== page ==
Life and death, war and peace, being together and living apart all cycle in the nature of the seasons. Similarly, that pattern belies a deeper truth. That is, that even though they repeat, things are different each time, with some progression, some regression, every time around. In war, there may be an attack on a village which is light and militaristic so as to be directed only at the enemy. Maybe the attacker wants to visit that town later and so does not want to damage it. But by the same time next year, the civilian homes of that same village may be exposing their wallpaper and fine china to the street through gaping and angry holes as a result of mortar attacks which increased because of tactical changes or simple frustration on the part of the attacker. Trees which were pockmarked from shrapnel but still green in late summer may at the same time next year be brown with missing limbs. Similarly, you may discover some new realization about yourself which causes you to stay rather than leave someone you love because through the on and off nature of relationships you crest some doubt about your character which reveals a summit of understanding one day over coffee or keyboard. And the next time around, you think, “I do that. Maybe I shouldn’t.” And then you don’t anymore, until you forget. Whether it works out or not, you hopefully learn and incorporate the lessons of seasons past and if you don’t, then you don’t.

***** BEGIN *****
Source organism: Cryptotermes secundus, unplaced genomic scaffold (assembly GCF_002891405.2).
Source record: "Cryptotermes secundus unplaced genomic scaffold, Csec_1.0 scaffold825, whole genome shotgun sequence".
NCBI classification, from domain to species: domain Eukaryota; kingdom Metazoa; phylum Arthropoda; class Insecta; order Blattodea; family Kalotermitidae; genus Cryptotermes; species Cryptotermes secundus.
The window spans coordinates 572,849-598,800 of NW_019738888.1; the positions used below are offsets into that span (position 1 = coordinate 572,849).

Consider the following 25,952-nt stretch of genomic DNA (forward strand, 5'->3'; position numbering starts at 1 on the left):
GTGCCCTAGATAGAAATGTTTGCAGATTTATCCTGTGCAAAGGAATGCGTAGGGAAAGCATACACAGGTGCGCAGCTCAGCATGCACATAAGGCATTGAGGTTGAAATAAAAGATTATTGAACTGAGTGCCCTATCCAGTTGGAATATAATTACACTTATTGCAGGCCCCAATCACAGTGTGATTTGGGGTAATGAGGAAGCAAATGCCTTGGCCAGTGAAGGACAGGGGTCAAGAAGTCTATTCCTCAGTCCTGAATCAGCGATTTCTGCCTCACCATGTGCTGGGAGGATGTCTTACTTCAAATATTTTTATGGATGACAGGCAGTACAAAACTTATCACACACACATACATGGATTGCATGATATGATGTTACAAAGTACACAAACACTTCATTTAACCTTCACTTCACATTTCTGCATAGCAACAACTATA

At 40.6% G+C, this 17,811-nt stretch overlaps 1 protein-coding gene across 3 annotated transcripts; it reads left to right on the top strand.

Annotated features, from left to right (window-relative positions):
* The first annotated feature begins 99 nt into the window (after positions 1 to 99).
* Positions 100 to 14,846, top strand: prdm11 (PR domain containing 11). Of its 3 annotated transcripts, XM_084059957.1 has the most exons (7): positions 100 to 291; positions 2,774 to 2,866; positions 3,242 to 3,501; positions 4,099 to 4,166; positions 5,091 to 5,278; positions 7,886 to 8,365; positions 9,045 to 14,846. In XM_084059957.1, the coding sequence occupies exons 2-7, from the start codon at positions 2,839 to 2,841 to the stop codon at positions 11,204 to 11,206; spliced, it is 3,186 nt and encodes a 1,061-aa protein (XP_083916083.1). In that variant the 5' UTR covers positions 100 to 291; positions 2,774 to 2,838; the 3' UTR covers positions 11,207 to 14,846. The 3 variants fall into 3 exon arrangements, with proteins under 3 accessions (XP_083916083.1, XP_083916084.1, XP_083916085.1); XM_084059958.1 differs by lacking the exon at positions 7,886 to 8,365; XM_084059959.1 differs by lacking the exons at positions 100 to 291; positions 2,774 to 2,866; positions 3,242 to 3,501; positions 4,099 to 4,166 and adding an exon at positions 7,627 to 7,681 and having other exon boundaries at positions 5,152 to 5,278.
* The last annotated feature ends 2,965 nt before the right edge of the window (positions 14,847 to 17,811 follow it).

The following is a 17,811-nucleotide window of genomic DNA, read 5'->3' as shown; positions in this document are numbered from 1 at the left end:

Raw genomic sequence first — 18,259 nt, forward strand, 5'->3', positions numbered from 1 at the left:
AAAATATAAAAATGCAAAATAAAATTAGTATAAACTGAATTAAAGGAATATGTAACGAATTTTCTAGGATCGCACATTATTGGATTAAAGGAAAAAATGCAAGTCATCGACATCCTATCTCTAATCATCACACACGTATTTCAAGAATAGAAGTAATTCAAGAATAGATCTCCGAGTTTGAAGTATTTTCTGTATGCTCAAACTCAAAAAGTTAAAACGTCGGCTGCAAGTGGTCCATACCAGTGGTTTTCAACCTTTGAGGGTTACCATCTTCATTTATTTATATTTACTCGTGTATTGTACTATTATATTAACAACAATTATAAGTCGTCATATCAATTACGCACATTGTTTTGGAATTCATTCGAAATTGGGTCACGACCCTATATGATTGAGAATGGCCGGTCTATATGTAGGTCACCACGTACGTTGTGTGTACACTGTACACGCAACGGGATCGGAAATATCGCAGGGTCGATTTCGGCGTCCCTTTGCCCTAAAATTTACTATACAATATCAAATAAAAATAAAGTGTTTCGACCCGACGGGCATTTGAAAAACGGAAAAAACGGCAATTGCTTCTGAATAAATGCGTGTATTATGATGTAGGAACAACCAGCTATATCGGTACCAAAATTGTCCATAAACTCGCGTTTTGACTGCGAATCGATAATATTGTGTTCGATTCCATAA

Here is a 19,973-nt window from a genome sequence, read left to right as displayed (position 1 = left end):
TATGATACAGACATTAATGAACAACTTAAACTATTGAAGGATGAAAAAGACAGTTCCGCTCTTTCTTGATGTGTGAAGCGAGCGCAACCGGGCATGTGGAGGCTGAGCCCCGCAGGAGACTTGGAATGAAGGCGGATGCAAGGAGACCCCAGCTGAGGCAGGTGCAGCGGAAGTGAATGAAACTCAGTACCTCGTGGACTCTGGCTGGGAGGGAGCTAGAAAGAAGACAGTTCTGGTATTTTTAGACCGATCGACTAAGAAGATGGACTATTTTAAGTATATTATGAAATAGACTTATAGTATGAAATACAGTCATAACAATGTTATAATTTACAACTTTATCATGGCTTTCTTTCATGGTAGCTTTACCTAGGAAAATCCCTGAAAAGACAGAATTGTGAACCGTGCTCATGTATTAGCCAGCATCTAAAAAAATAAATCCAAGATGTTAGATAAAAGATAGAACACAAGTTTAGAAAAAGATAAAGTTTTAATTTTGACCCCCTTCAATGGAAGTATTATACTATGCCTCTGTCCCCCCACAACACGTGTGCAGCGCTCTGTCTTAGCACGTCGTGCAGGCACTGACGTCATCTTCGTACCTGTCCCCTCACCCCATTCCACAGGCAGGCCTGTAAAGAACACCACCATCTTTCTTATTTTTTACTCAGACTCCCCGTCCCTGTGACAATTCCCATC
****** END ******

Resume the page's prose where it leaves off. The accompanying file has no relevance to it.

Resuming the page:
I lived next to Lake Michigan for a few years watching each morning grow from the east with a demonstration of endless variables of temperature, humidity, weather, orbit and every other singer which had a line in that morning chorus. Part of my preconceived self melted away each day as I drew the variations in my mind through the ink of experience, the obsolete ideas never to be visited again. The lesson so learned, it later became a metaphor for life and an anchor for my tongue which before had so often been a stone skipping across the waves. I don’t mourn the passing of that more innocent and more ignorant part of myself. Though this new world requires a little more responsibility and vigilance, I know deep down that truth can never be unrevealed.